"I was feeling frisky today." Henry's grin held both mischief and subtle rancor. Limping slightly, he went to the royal stool, speaking over his shoulder as he relieved himself. "I decided to exercise the droit du seigneur— again. An antiquated notion, to be sure, but one that has its merits and deserves to be revived from time to time. Now, make a gracious greeting to your lady Gwenyth, and then we'll—"
"Sire," Stephen broke in, heedless of the gasps from the noblemen present. No one interrupted the king. In the thirty years of his reign, Henry VIII had put men to death for lesser offenses.
Instantly Stephen regretted the risk he had taken. With that one blurted word he might have jeopardized everything.
"Yes?" The king seemed only mildly annoyed as his gentlemen helped him into doublet and hose. "What is it, Wimberleigh?"
Stephen couldn't help himself. A killing rage rose like a fountain of fire inside him. "To hell with your droit du seigneur."
He turned on his heel and strode from the Royal Bedchamber. Though well aware of the infraction he was committing, he could not be a willing player in the familiar, vicious diversion that so delighted Henry.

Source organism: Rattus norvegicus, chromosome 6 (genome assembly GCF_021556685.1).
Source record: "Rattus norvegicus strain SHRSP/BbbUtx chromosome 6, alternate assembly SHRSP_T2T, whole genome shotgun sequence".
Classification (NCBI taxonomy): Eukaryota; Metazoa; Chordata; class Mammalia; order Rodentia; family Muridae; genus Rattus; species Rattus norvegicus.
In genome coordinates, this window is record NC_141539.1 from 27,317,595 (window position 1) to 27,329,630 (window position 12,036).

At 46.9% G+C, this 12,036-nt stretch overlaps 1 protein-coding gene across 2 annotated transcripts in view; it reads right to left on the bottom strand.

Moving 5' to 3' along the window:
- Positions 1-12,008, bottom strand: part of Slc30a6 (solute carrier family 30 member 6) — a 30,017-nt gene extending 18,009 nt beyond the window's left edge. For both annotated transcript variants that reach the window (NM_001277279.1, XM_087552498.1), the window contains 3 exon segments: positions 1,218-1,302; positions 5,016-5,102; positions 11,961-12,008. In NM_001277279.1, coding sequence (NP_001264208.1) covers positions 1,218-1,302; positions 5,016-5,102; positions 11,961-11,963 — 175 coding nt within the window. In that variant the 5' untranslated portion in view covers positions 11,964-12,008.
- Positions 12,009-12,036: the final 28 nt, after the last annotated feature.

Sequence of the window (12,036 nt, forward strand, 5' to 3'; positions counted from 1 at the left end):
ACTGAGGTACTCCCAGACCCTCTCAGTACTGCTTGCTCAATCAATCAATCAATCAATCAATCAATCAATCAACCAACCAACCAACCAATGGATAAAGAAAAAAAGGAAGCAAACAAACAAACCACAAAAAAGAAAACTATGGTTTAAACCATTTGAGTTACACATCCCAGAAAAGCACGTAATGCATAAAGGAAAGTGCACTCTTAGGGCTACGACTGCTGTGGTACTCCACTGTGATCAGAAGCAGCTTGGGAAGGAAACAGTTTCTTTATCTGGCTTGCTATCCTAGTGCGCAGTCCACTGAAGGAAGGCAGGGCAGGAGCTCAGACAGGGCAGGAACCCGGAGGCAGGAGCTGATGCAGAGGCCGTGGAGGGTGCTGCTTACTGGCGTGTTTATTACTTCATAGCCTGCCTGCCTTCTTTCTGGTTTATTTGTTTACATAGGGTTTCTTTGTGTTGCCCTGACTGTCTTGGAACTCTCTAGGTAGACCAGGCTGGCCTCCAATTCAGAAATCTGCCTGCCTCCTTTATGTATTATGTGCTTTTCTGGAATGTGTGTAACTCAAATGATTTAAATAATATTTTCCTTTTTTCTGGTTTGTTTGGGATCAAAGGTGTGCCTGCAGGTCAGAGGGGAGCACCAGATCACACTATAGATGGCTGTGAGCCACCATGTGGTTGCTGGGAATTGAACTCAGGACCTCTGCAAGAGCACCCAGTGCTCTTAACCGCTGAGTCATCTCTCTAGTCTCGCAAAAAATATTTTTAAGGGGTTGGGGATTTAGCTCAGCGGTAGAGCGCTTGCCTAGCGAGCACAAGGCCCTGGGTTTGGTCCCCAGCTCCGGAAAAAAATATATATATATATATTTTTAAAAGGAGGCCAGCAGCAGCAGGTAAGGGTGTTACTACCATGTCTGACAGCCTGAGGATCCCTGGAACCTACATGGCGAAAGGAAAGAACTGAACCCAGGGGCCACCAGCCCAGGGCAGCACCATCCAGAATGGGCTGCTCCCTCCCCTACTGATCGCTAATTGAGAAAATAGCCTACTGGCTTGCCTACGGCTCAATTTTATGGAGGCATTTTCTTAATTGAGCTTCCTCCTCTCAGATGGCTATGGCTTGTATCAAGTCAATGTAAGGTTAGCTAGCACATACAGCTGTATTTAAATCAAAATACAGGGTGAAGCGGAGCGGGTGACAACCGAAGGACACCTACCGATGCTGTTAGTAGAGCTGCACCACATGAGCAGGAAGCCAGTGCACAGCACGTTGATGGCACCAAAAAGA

The red-and-white livery of the king's Welsh yeomen passed in a blur as Stephen strode out into the paved central court. Seeking a place to cool his temper in private, he stalked into a walled garden. A pebbled path led him through tortured little plots of whitethorn and sweetbriar. The flower beds had been arranged geometrically, so that they resembled rather coarse mosaics.
Stephen wished for the hundredth time that he had ignored the king's annual summons and stayed in Wiltshire.
But to refuse the command was to risk the one thing Stephen would kill to safeguard. If the price of keeping his secret was to have his heart ripped out and his pride publicly shredded, then so be it.
His conviction that the king hadn't finished with him proved correct, for an hour later, a haughty majordomo summoned him to the Presence Chamber.
An open-timbered ceiling arched high over the hall. The watery sunlight of early spring streamed in through twin banks of mullioned windows. Colored glass made a shifting, jeweled pattern on the walls and floor. Somewhere, an unseen lute player strummed softly, the shimmering music a sweet undercurrent to the murmur of voices.
Members of the Privy Council stood by, sharp eyed, their shoulders hunched beneath heavy, long robes.